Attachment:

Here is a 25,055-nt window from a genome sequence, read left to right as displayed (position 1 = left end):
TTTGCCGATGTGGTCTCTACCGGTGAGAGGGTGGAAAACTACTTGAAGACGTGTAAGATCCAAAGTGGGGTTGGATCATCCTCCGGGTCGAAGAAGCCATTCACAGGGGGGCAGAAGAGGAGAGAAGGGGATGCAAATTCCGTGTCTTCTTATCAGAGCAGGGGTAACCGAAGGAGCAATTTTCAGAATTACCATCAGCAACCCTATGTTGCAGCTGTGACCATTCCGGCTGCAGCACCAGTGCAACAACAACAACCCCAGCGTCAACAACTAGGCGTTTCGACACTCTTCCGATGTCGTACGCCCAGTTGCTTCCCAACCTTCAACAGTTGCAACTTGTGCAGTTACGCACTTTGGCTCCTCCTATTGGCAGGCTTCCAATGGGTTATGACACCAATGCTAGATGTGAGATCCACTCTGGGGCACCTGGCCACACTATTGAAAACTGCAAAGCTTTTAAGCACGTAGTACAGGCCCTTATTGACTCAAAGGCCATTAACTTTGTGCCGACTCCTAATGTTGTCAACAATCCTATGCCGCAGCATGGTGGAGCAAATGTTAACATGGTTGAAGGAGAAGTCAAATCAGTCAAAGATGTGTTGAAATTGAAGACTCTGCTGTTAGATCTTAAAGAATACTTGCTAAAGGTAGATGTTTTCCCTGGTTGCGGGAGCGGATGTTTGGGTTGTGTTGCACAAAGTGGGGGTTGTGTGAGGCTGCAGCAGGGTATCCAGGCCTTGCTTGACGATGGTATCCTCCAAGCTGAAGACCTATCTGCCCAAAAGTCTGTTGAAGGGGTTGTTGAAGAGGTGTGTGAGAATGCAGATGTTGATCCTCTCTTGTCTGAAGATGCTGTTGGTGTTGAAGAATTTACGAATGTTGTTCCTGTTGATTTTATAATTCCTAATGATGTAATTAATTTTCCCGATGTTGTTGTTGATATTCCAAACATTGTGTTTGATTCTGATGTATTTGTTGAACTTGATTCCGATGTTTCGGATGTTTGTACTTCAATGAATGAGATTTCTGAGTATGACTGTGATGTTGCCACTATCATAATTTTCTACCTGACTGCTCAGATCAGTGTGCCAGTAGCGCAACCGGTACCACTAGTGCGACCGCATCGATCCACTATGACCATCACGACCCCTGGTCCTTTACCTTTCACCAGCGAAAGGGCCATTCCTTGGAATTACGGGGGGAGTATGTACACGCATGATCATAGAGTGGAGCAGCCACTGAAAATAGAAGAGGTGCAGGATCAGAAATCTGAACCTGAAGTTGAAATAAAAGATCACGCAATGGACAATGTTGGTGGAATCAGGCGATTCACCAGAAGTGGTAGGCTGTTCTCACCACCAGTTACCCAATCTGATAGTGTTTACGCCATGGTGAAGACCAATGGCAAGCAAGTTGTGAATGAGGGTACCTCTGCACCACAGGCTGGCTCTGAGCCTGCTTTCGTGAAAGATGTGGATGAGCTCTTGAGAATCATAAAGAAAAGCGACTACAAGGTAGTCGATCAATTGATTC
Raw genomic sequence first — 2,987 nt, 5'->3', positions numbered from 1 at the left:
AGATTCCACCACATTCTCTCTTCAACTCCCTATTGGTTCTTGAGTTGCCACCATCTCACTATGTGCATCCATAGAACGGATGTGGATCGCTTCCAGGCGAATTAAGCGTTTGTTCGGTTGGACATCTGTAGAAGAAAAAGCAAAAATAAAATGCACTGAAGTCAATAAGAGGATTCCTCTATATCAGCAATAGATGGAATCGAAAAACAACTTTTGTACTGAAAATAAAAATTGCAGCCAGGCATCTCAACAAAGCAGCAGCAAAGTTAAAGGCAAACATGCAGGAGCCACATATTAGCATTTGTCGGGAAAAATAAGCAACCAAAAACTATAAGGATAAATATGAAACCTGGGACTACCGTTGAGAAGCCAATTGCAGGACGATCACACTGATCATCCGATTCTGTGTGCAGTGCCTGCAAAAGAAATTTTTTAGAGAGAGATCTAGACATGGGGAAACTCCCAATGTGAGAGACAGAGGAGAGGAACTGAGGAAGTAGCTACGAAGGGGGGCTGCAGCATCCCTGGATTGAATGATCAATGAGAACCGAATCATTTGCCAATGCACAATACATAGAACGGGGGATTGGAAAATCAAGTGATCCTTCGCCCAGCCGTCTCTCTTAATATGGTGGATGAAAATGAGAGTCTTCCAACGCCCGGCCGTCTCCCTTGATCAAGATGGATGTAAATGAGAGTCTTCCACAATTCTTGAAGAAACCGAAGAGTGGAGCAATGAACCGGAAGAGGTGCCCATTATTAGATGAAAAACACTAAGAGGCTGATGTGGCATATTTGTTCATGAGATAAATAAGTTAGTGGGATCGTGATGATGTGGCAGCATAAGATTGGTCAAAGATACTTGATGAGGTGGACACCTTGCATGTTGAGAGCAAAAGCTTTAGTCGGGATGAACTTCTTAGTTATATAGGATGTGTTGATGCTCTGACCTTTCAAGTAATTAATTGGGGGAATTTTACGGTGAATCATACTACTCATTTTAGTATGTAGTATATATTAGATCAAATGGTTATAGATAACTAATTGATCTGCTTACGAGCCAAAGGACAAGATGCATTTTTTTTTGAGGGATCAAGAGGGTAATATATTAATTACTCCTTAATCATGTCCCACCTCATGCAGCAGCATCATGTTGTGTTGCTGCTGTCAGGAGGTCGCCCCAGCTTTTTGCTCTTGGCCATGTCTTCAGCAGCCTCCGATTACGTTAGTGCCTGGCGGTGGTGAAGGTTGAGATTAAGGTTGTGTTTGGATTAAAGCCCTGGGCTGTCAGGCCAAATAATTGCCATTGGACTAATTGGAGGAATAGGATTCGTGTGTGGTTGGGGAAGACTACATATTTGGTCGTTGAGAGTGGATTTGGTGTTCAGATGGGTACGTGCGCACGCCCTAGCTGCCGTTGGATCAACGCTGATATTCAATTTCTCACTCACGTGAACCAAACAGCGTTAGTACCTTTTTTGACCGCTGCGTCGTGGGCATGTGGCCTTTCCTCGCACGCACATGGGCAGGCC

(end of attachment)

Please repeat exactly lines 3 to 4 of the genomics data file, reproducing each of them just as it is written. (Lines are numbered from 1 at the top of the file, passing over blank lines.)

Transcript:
Raw genomic sequence first — 2,987 nt, 5'->3', positions numbered from 1 at the left:
AGATTCCACCACATTCTCTCTTCAACTCCCTATTGGTTCTTGAGTTGCCACCATCTCACTATGTGCATCCATAGAACGGATGTGGATCGCTTCCAGGCGAATTAAGCGTTTGTTCGGTTGGACATCTGTAGAAGAAAAAGCAAAAATAAAATGCACTGAAGTCAATAAGAGGATTCCTCTATATCAGCAATAGATGGAATCGAAAAACAACTTTTGTACTGAAAATAAAAATTGCAGCCAGGCATCTCAACAAAGCAGCAGCAAAGTTAAAGGCAAACATGCAGGAGCCACATATTAGCATTTGTCGGGAAAAATAAGCAACCAAAAACTATAAGGATAAATATGAAACCTGGGACTACCGTTGAGAAGCCAATTGCAGGACGATCACACTGATCATCCGATTCTGTGTGCAGTGCCTGCAAAAGAAATTTTTTAGAGAGAGATCTAGACATGGGGAAACTCCCAATGTGAGAGACAGAGGAGAGGAACTGAGGAAGTAGCTACGAAGGGGGGCTGCAGCATCCCTGGATTGAATGATCAATGAGAACCGAATCATTTGCCAATGCACAATACATAGAACGGGGGATTGGAAAATCAAGTGATCCTTCGCCCAGCCGTCTCTCTTAATATGGTGGATGAAAATGAGAGTCTTCCAACGCCCGGCCGTCTCCCTTGATCAAGATGGATGTAAATGAGAGTCTTCCACAATTCTTGAAGAAACCGAAGAGTGGAGCAATGAACCGGAAGAGGTGCCCATTATTAGATGAAAAACACTAAGAGGCTGATGTGGCATATTTGTTCATGAGATAAATAAGTTAGTGGGATCGTGATGATGTGGCAGCATAAGATTGGTCAAAGATACTTGATGAGGTGGACACCTTGCATGTTGAGAGCAAAAGCTTTAGTCGGGATGAACTTCTTAGTTATATAGGATGTGTTGATGCTCTGACCTTTCAAGTAATTAATTGGGGGAATTTTACGGTGAATCATACTACTCATTTTAGTATGTAGTATATATTAGATCAAATGGTTATAGATAACTAATTGATCTGCTTACGAGCCAAAGGACAAGATGCATTTTTTTTTGAGGGATCAAGAGGGTAATATATTAATTACTCCTTAATCATGTCCCACCTCATGCAGCAGCATCATGTTGTGTTGCTGCTGTCAGGAGGTCGCCCCAGCTTTTTGCTCTTGGCCATGTCTTCAGCAGCCTCCGATTACGTTAGTGCCTGGCGGTGGTGAAGGTTGAGATTAAGGTTGTGTTTGGATTAAAGCCCTGGGCTGTCAGGCCAAATAATTGCCATTGGACTAATTGGAGGAATAGGATTCGTGTGTGGTTGGGGAAGACTACATATTTGGTCGTTGAGAGTGGATTTGGTGTTCAGATGGGTACGTGCGCACGCCCTAGCTGCCGTTGGATCAACGCTGATATTCAATTTCTCACTCACGTGAACCAAACAGCGTTAGTACCTTTTTTGACCGCTGCGTCGTGGGCATGTGGCCTTTCCTCGCACGCACATGGGCAGGCC